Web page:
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Farm deaths and injuries continue to take heavy toll

Beef Central, September 14, 2020

(Photo: WorkSafeBC)

ON-FARM deaths have remained steady at 33 for the six months to June 30 – a similar number to the 34 recorded for the same period last year, according to AgriFutures Australia’s ‘Non-intentional Farm Related Incidents in Australia 2020 mid-year report’.

On a state-by-state basis, Victoria recorded the highest number of fatalities at 11 for the first six months of this year, followed closely by Queensland with 9 and New South Wales with 7.

Since 2001, 1523 people have lost their lives on a farm due to non-intentional injury in Australia.

For the 2020 period, the main cause of on-farm fatalities was quad bikes (9), followed by tractors (4) and utes (4).

Males were involved in 27 total cases (81.8pc), with data for age showing the most fatalities (11) occurred in the 60-74 years bracket.

An additional 71 non-fatal on-farm injury events were reported in the Australian media for the current reporting period.

Twelve (17pc) of the injury events involved children aged under 15 years.

Again, quad bikes (27) led the statistics for the leading cause of injury, followed by horses (9), tractors (8) and motorbikes (6). These four agents (50) accounted for over 70pc of all incidents. More than 60pc of the incidents occurred in Queensland.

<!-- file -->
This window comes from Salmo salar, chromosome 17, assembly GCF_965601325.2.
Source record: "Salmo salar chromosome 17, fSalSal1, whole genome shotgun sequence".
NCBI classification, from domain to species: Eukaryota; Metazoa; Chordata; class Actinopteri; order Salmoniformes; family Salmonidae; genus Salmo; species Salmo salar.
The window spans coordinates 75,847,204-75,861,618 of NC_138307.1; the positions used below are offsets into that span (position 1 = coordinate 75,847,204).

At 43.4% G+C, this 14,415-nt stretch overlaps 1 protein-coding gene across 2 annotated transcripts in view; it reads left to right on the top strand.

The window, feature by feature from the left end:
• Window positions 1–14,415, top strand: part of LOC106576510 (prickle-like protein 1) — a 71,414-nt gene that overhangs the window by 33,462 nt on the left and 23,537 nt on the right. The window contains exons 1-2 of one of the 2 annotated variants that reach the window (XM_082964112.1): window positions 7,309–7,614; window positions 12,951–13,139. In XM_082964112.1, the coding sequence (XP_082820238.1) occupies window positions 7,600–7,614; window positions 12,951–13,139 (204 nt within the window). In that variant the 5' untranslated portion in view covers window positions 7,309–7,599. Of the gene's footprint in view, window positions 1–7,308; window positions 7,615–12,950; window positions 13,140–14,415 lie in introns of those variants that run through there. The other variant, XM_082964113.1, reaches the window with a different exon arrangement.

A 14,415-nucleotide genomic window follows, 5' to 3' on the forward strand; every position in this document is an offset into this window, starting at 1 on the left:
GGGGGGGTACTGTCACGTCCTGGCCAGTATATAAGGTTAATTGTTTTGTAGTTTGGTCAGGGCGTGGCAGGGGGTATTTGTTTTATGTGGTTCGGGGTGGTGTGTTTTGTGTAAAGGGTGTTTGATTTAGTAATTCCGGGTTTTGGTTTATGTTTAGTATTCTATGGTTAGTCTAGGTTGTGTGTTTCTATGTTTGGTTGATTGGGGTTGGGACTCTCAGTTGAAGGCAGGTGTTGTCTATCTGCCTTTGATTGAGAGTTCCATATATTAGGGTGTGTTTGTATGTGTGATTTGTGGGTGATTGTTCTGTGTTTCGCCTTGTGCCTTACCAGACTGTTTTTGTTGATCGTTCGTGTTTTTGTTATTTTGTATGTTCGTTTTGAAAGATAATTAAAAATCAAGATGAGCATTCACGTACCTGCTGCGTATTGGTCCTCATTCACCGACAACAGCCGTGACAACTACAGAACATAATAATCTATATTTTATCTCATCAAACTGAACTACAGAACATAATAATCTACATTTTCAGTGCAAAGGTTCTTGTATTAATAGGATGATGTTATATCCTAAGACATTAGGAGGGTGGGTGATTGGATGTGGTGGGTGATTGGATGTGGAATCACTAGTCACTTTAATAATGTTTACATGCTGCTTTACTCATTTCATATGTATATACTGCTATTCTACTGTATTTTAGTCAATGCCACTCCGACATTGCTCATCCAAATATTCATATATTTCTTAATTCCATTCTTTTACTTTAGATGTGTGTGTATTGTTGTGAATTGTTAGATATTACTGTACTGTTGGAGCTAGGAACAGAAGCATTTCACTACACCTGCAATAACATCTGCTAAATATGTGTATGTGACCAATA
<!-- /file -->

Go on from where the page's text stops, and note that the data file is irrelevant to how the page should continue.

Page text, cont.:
Source: AgriFutures Australia

 

 

 

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  1. Natasha Wing, September 15, 2020

    Whilst any farm death is tragic, producers get frustrated hearing how ‘dangerous’ farms are, as opposed to bush walking, surfing, crossing a busy road, playing sport, driving a car, etc, etc. Because lets face it, we all know accidents can happen everywhere.
    Isn’t it time we came up with something productive and proactive?
    Many industries have a resource where you can find out a basic summary of fatal and debilitating incidents so that you can reflect on your own business, carry out a risk assessment and determine if that could possibly happen on your farm and if so, if there is anything you can put in place to prevent or eliminate it occurring.
    Maybe as part of this platform there is an opportunity to launch ‘Farm Safe Central’ where farmers and producers can find out information as well as share stories of ingenious and innovative solutions they have put in place to mitigate risks.
    Unfortunately we all need reminders of how easily something that we have been doing all our lives can go wrong to reduce complacency, but it is about time it was done in a positive light.

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